The charge of the court is excepted to because it failed to charge the well-settled principle of law applicable to the facts of the case, that "if a witness knowingly and wilfully swears falsely in a material matter, his testimony should be repelled entirely, unless it be corroborated by the facts or circumstances of the case, or other credible evidence."

The defendant introduced an affidavit of one of the jurors who tried the case on the motion for a new trial, in which he stated that the jury would not have found the defendant guilty unless they had believed that by recommending him to

Stafford vs. The State of Georgia.

the mercy of the court, it would only have subjected him to be punished by imprisonment in the penitentiary for life.

1. There was no error in ailmitting the evidence of Horsham, as it was a circumstance going to show the defendant's willingness to engage in an unlawful transaction for the purpose of obtaining money, and when taken in connection with other facts in the case, was proper evidence to be submitted to the jury for their consideration.

2. The affidavit of the jury man as to what they intended by their verdict, was properly rejected by the court.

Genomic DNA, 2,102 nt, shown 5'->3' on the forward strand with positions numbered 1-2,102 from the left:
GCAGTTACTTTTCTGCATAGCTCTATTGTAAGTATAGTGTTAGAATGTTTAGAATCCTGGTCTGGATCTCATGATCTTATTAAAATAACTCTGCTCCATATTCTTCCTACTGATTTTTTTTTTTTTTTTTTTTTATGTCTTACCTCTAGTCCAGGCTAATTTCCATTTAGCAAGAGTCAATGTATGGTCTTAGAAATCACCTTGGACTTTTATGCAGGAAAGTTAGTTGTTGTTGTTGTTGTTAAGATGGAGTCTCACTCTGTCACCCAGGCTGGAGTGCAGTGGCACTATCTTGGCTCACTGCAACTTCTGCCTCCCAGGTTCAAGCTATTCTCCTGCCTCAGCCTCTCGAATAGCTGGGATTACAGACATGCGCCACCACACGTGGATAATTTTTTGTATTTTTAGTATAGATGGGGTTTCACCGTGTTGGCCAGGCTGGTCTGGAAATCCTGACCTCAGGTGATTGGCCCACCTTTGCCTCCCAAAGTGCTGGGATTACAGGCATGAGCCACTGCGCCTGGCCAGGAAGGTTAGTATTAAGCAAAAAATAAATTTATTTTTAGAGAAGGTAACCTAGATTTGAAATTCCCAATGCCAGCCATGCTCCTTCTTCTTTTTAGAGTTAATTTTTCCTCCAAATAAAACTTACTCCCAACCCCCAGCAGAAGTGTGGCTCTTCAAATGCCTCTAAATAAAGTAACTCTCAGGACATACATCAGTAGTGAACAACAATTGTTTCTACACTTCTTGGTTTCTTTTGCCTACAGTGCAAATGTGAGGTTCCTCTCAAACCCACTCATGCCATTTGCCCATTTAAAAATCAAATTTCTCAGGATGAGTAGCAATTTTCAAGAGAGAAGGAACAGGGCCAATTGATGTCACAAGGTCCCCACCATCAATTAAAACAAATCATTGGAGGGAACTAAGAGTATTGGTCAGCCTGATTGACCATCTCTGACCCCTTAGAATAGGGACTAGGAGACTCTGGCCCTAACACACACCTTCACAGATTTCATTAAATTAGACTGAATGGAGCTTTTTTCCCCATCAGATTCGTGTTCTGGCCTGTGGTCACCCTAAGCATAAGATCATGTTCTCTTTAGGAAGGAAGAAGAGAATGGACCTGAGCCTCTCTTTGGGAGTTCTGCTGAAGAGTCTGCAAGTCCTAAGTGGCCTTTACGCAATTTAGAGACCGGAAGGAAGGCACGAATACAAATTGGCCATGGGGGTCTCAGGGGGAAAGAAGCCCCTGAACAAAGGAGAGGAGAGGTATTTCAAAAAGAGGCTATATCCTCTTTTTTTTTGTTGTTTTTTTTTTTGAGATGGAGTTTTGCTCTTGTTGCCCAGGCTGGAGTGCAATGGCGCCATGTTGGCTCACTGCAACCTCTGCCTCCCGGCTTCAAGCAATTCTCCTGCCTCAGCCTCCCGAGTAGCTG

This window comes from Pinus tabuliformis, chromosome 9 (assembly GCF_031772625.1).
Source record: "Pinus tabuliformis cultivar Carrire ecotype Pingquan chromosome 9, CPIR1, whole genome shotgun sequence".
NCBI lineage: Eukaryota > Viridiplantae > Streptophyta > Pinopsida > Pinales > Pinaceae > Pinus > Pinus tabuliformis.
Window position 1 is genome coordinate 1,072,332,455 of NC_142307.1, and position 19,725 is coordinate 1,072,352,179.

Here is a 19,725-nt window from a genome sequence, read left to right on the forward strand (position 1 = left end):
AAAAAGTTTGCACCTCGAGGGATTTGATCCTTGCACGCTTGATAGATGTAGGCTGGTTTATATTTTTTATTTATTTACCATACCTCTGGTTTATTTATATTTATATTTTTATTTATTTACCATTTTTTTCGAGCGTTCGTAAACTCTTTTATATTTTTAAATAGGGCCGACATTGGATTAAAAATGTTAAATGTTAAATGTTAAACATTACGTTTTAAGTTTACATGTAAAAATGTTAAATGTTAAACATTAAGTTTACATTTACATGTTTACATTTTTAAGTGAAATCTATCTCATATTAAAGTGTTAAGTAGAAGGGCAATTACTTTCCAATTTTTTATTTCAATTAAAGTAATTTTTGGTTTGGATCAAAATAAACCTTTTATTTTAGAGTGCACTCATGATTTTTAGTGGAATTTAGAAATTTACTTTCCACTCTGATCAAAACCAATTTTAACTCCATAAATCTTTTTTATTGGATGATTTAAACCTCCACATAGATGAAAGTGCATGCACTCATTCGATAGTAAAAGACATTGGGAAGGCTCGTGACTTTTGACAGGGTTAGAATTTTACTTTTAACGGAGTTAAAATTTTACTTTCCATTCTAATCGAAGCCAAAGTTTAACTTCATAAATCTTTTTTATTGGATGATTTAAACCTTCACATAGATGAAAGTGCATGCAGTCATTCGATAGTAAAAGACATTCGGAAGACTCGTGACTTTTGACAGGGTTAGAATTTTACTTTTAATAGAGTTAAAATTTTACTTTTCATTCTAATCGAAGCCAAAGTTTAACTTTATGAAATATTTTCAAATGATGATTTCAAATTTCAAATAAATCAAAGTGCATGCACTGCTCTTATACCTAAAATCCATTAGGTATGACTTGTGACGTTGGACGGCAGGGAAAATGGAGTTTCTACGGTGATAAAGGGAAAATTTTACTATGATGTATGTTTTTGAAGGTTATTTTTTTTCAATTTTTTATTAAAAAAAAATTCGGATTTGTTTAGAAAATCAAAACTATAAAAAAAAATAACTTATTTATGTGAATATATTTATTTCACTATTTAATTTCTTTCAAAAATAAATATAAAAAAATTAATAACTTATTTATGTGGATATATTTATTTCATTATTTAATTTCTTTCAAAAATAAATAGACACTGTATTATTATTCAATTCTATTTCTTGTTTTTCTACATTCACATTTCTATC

3. My own individual judgment is that the testimony of Ridgely, in relation to the confessions of the defendant made to him in the jail, should have been ruled out by the court under the statement of facts disclosed in the record. The Code declares that to make a confession admissible it must have been made voluntarily, without being induced by another, by the slightest hope of benefit or the remotest fear of injury: Code, section 3793: See Irwin vs. The State, 53 Georgia Reports, 39. There can be no reasonable pretext that the confessions of the defendant were made under the spiritual exhortation of such a man as his own evidence and the evidence of other witnesses in the record show Ridgely to be. From-that evidence he does not appear to have been capable of making a spiritual exhortation to anybody unless it was in behalf of an evil spirit. He states that the defendant came to him for advice in his case, and that he told him if he was guilty of it, it would be better for him to acknowledge it. He also states that the defendant confessed to him that he hit Casey on the head twice; whereas Purifoy, the other witness for the state, says that the defendant did not strike Casey at all; that he did it. What motives may have induced this witness, who was seeking a pardon for his own criminal conduct, to extort confessions from the defendant no one can tell, and the only safe rule in such cases is, in my judgment, to adhere closely to the statute, and reject all evidence of confessions whenever the same are induced by another, by the slightest hope of benefit or the remotest fear of injury. The